Duffié re-formed his command on a hill just to the west of Hansbrough’s Ridge and pressed forward once again as Butler struggled to rally his small force. Seeing this, Duffié brought up Lieutenant Alexander C.M. Pennington’s Battery M, 2nd U.S. Artillery, and unlimbered two guns on a small rise. There, the guns opened on Butler’s line, wreaking havoc. Butler and Will Farley were the only Confederates still mounted at that time, and they provided a convenient target for the Federal guns. Supported by the artillery, Duffié ordered another charge.

Seeing the approaching Federals, Farley drew his revolver, spurred his horse forward, and opened fire. Butler ordered the officer in command of Company G, positioned next to Farley, not to fire too soon in order to protect men of Butler’s regiment who might have gone forward to escape the artillery. “When, however, we discovered the enemy making their way through the bushes and opened fire, I gave the command, ‘Commence firing’ all along the line. I noticed a mounted cavalryman in blue slide off his horse…very easily, and the horse trot back to his rear, and assumed he had dismounted not more than fifty yards down the hill for the purpose of getting the protection of a tree in his future efforts,” recalled Butler. “About that time a man wearing a striped hat turned to me and said, ‘Colonel, I got that fellow.’ I replied by saying, ‘Got him, the devil; he has dismounted to get you; load your gun.’ It turned out…he was right. He had killed this man, who proved to be an officer.”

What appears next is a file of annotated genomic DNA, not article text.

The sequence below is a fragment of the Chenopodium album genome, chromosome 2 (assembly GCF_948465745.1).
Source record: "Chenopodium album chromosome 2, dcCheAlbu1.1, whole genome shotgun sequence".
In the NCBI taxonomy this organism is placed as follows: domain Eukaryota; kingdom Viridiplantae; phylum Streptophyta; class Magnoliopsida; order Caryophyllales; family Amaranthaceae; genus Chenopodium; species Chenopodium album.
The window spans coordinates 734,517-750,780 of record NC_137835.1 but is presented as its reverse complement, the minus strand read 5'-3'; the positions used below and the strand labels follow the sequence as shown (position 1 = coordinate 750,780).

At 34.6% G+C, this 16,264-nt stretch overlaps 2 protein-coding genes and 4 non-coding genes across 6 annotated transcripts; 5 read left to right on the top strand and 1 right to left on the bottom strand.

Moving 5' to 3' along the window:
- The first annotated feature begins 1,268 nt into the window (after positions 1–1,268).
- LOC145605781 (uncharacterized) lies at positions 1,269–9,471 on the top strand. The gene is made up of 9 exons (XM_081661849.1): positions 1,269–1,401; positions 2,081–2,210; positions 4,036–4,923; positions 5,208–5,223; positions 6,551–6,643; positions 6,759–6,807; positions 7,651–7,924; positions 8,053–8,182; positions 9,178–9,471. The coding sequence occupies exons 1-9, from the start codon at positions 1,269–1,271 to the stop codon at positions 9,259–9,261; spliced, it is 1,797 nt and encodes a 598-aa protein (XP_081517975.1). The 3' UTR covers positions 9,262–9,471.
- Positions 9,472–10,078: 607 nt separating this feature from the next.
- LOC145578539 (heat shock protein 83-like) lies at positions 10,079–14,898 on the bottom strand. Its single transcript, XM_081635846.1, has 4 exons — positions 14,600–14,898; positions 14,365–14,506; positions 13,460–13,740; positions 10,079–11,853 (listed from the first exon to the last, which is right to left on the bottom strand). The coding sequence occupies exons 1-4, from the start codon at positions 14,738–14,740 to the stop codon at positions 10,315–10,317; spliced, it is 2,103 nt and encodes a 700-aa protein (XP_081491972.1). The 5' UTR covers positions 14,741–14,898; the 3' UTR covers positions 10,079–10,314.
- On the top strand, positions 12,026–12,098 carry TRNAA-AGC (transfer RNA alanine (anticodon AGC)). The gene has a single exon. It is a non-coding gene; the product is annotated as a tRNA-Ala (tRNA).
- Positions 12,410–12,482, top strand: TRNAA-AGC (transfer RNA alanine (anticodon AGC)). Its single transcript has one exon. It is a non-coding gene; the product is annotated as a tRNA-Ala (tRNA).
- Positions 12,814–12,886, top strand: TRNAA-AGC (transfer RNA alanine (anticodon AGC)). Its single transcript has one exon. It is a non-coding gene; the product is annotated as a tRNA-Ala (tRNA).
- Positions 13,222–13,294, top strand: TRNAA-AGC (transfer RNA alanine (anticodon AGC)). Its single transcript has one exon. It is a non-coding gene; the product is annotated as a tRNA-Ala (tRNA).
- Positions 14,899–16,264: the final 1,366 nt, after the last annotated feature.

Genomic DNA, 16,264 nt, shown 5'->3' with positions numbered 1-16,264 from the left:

Butler realized that the rout of the 4th Virginia had turned his flank, so he redeployed his command in a valley near Norman’s Mill on Mountain Run, just north of Stevensburg. His men cobbled together a second line of battle on the other side of the creek. Butler also deployed his single gun there. It opened counterbattery fire with Pennington’s guns atop the hill.